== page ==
Been having headaches… or maybe unexplained back pain? Before you know what’s happened, the office is booking you for a CT scan.
It seems that doctors order that test for most any complaint these days!
Sure, in many cases, those scans are very necessary. But in plenty of others, not so much.
While you may have heard that exposure to unnecessary radiation from a CT scan is a bad idea, now, we’re learning that cancer isn’t the only possible health consequence that should concern us.
An international team of scientists has uncovered another frightening risk from that radiation exposure, which often happens “just as a precaution” — and that risk concerns your heart.
And the scariest part is that you don’t have to be radiated until you glow in the dark to set yourself up for some serious, long-term harm.
Affairs of the heart
Millions of CT scans are done every year, and that number is going up and up all the time. Yet, according to a recent study, over a third of these tests aren’t needed in the first place.
Very often, doctors are simply playing it safe so they won’t be sued for malpractice.
But sometimes, trying too hard to “play it safe” can end up making you very sorry.
Researchers from the UK and Germany recently discovered that being exposed to the same amounts of radiation that you would get in just a few CT scans is enough to cause permanent damage to the endothelial cells that line your coronary arteries… and “adversely affect their essential functions.”
What those zaps of radiation can do to these special cells is slow down their production of nitric oxide (NO), which protects the heart by keeping your blood flowing smoothly and circulating everywhere it needs to go. When you don’t have enough NO, your blood pressure rises, your LDL cholesterol can oxidize and your blood platelets can get stickier, which can lead to blood clots.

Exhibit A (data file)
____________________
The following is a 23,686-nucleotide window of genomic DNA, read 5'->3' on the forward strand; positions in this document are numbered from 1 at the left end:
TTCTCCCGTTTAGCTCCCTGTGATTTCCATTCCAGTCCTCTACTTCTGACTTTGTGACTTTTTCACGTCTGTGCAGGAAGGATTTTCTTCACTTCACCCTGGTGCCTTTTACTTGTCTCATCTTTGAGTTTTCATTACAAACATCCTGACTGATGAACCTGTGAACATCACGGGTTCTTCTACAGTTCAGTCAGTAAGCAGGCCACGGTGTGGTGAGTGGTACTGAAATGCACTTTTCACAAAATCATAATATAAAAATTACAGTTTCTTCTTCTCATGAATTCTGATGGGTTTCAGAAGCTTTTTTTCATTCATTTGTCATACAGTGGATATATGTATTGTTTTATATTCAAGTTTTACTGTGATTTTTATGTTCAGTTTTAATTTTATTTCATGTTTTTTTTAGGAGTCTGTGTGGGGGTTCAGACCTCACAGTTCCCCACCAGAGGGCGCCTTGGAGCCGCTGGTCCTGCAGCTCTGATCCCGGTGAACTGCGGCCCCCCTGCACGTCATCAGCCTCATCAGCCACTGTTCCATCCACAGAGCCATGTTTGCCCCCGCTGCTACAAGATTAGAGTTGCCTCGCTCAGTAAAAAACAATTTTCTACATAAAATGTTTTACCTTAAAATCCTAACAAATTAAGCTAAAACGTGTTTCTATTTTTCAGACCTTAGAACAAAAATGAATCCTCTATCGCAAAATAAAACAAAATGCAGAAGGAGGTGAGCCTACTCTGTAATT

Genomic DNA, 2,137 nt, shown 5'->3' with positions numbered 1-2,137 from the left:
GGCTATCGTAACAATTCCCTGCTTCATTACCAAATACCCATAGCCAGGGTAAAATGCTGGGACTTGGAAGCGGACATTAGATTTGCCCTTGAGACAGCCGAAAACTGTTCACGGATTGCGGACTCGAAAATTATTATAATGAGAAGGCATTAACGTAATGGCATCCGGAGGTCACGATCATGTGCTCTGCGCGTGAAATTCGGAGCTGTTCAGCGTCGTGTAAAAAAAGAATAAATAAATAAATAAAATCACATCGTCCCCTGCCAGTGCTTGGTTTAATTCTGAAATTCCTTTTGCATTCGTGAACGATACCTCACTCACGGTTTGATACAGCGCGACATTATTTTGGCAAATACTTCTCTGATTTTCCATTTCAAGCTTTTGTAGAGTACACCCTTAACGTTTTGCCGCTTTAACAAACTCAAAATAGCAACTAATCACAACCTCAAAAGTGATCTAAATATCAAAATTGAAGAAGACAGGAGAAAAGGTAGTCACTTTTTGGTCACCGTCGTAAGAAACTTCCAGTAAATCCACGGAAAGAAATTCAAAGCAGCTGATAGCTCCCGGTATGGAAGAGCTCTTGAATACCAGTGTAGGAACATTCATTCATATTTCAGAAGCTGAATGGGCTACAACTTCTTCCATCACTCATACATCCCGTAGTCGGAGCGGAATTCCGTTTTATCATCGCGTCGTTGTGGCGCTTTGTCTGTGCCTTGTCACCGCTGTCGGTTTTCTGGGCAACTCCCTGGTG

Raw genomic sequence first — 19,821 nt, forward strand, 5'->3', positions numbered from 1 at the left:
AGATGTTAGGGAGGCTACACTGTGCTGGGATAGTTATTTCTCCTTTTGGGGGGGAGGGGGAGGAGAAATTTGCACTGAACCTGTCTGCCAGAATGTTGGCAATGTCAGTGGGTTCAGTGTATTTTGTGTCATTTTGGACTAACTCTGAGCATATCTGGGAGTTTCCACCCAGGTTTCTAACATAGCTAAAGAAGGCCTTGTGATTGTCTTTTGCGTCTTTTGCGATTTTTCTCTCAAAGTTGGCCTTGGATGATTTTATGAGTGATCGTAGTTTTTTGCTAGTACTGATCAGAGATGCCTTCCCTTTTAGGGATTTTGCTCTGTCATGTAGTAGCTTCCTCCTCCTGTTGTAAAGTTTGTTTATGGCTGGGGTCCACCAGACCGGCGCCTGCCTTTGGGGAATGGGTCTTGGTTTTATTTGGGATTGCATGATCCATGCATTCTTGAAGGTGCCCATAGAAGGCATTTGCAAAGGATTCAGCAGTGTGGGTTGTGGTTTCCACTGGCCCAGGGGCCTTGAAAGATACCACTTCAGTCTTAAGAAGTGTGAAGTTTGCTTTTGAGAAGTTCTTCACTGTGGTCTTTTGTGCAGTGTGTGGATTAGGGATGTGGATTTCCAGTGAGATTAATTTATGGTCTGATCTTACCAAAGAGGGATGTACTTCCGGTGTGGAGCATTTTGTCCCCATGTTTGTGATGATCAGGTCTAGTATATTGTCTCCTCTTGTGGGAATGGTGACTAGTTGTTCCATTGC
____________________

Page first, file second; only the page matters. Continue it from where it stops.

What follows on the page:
The researchers also found two other ways CT-scan radiation can damage your heart.
Once damaged, those important endothelial cells can begin to prematurely age and start pumping out something called reactive oxygen species, or ROS — the culprit behind oxidative stress. That can damage your DNA, which means that your cells can lose vital “communication” with each other.
And here’s the kicker — that damage won’t show up right away. It could take years for it to become apparent. And all the while, you could be exposed to more and more unnecessary radiation from additional scans without giving your heart a second thought.
So, the next time your doctor says sends you out for a CT scan (or any other test that exposes you to radiation), ask if the test is really necessary! He may be able to substitute a CT scan with one of the tests that don’t emit ionizing radiation, like an ultrasound or MRI.
And if the scan is indicated, you should then try to find out if you’re getting the lowest effective dose — something your doctor or radiologist should be aware of. The amounts of radiation used in these tests can vary widely — yet, shockingly, there are no established limits (federal or otherwise) about how much radiation you may be exposed to during a CT scan.
If you don’t ask, it’s a crapshoot.
“Low doses of radiation could harm cardiovascular health, study suggests” July 13, 2017, MedicalXpress, medicalxpress.com